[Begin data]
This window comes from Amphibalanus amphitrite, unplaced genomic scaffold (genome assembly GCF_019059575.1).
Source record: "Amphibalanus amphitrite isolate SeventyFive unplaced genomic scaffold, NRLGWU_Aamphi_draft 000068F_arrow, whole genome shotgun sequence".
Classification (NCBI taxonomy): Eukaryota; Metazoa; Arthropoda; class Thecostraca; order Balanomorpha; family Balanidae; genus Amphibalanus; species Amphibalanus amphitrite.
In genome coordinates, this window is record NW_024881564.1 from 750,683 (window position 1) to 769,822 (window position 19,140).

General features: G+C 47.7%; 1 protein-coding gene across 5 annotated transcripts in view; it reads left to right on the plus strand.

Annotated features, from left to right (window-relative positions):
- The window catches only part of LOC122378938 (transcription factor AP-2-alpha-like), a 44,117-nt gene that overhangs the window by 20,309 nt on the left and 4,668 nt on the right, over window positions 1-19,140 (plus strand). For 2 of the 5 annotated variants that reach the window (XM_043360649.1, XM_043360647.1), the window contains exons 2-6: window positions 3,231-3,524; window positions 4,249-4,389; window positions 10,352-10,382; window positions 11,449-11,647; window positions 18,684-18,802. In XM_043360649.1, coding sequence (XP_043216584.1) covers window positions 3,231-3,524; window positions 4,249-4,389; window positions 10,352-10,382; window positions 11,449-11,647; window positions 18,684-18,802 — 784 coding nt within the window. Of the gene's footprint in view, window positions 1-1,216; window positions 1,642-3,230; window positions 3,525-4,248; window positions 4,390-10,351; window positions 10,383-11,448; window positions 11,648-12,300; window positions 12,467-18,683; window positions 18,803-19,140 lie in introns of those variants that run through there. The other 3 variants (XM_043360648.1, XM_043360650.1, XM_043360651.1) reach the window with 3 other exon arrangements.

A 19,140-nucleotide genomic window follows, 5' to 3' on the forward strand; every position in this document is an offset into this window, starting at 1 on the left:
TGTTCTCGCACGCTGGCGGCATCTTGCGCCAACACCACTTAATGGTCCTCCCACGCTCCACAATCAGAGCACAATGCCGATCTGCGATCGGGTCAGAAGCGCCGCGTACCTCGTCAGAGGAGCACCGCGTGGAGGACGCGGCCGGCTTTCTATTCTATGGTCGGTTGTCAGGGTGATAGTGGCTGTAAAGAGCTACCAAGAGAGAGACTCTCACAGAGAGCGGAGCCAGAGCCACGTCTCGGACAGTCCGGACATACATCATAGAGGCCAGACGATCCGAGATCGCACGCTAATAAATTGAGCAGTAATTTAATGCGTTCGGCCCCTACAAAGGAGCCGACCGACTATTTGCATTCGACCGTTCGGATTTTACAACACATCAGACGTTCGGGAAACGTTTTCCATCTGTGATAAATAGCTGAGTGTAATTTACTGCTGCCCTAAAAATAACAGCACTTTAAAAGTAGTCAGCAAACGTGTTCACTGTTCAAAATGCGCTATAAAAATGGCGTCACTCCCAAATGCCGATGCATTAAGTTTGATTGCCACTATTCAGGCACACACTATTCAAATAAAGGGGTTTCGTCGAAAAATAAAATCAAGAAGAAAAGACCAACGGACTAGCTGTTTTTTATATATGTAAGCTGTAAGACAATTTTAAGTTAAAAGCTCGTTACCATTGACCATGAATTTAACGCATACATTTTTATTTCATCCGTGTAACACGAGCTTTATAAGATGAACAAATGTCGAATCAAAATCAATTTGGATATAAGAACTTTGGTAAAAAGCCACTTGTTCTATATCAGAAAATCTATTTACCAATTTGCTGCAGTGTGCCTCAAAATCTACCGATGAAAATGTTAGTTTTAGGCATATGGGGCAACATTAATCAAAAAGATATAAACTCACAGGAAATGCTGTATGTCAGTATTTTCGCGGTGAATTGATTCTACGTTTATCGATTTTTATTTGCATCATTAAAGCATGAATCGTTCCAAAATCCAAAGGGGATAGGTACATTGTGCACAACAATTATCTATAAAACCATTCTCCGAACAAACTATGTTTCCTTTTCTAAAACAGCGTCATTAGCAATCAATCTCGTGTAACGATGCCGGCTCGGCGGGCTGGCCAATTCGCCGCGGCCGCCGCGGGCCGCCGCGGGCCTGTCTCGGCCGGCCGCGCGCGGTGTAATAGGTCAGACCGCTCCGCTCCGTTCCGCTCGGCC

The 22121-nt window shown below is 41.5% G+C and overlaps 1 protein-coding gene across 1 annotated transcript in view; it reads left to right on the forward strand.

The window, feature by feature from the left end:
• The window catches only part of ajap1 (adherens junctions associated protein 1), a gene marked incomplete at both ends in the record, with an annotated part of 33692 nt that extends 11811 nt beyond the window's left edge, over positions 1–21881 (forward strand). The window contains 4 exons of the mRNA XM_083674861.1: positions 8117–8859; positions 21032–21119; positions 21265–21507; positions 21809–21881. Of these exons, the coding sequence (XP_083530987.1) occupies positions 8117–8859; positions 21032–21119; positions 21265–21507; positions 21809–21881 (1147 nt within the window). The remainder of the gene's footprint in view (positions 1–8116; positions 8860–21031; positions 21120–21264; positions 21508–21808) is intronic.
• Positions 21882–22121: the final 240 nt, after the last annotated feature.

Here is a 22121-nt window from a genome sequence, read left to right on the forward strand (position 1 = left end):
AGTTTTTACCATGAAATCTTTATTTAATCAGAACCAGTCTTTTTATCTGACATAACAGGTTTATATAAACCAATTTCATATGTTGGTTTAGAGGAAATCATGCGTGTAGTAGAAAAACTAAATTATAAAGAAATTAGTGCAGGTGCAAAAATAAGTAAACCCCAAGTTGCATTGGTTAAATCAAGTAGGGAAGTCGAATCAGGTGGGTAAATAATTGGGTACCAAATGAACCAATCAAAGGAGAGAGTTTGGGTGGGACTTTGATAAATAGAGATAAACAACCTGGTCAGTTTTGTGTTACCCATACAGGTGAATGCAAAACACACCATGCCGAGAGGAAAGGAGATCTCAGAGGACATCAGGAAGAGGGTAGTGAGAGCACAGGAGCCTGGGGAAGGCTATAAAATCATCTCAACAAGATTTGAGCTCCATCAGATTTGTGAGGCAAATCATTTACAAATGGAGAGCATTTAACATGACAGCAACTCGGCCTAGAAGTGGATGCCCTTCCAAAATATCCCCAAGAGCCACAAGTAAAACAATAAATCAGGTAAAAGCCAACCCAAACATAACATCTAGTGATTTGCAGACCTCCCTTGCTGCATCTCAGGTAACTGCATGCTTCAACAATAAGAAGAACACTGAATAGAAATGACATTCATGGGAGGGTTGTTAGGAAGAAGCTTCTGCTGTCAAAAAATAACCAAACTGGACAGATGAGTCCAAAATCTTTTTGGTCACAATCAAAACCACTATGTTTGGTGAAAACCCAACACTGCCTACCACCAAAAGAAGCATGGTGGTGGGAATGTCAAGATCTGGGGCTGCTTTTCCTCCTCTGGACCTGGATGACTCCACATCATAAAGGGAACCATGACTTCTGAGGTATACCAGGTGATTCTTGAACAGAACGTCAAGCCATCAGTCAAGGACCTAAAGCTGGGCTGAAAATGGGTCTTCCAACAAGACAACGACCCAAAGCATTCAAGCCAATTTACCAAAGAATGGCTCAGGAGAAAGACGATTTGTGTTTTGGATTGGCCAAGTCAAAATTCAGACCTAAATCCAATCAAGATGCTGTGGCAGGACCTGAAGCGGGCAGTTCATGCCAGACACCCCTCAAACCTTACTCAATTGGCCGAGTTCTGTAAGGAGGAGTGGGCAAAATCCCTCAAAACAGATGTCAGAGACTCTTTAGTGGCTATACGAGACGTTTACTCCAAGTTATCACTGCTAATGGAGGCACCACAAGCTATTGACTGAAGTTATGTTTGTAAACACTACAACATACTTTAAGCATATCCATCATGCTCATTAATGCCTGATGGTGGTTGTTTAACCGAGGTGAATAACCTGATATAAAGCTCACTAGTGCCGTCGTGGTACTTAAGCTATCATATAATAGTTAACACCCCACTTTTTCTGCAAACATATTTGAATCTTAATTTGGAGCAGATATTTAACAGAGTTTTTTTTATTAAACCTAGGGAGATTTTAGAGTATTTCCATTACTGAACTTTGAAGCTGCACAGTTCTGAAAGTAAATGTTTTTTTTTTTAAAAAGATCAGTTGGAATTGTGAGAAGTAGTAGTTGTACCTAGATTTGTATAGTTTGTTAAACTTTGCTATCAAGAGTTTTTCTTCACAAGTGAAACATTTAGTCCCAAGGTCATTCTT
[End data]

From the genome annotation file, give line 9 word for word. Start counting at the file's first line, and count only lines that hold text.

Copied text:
TGTTCTCGCACGCTGGCGGCATCTTGCGCCAACACCACTTAATGGTCCTCCCACGCTCCACAATCAGAGCACAATGCCGATCTGCGATCGGGTCAGAAGCGCCGCGTACCTCGTCAGAGGAGCACCGCGTGGAGGACGCGGCCGGCTTTCTATTCTATGGTCGGTTGTCAGGGTGATAGTGGCTGTAAAGAGCTACCAAGAGAGAGACTCTCACAGAGAGCGGAGCCAGAGCCACGTCTCGGACAGTCCGGACATACATCATAGAGGCCAGACGATCCGAGATCGCACGCTAATAAATTGAGCAGTAATTTAATGCGTTCGGCCCCTACAAAGGAGCCGACCGACTATTTGCATTCGACCGTTCGGATTTTACAACACATCAGACGTTCGGGAAACGTTTTCCATCTGTGATAAATAGCTGAGTGTAATTTACTGCTGCCCTAAAAATAACAGCACTTTAAAAGTAGTCAGCAAACGTGTTCACTGTTCAAAATGCGCTATAAAAATGGCGTCACTCCCAAATGCCGATGCATTAAGTTTGATTGCCACTATTCAGGCACACACTATTCAAATAAAGGGGTTTCGTCGAAAAATAAAATCAAGAAGAAAAGACCAACGGACTAGCTGTTTTTTATATATGTAAGCTGTAAGACAATTTTAAGTTAAAAGCTCGTTACCATTGACCATGAATTTAACGCATACATTTTTATTTCATCCGTGTAACACGAGCTTTATAAGATGAACAAATGTCGAATCAAAATCAATTTGGATATAAGAACTTTGGTAAAAAGCCACTTGTTCTATATCAGAAAATCTATTTACCAATTTGCTGCAGTGTGCCTCAAAATCTACCGATGAAAATGTTAGTTTTAGGCATATGGGGCAACATTAATCAAAAAGATATAAACTCACAGGAAATGCTGTATGTCAGTATTTTCGCGGTGAATTGATTCTACGTTTATCGATTTTTATTTGCATCATTAAAGCATGAATCGTTCCAAAATCCAAAGGGGATAGGTACATTGTGCACAACAATTATCTATAAAACCATTCTCCGAACAAACTATGTTTCCTTTTCTAAAACAGCGTCATTAGCAATCAATCTCGTGTAACGATGCCGGCTCGGCGGGCTGGCCAATTCGCCGCGGCCGCCGCGGGCCGCCGCGGGCCTGTCTCGGCCGGCCGCGCGCGGTGTAATAGGTCAGACCGCTCCGCTCCGTTCCGCTCGGCC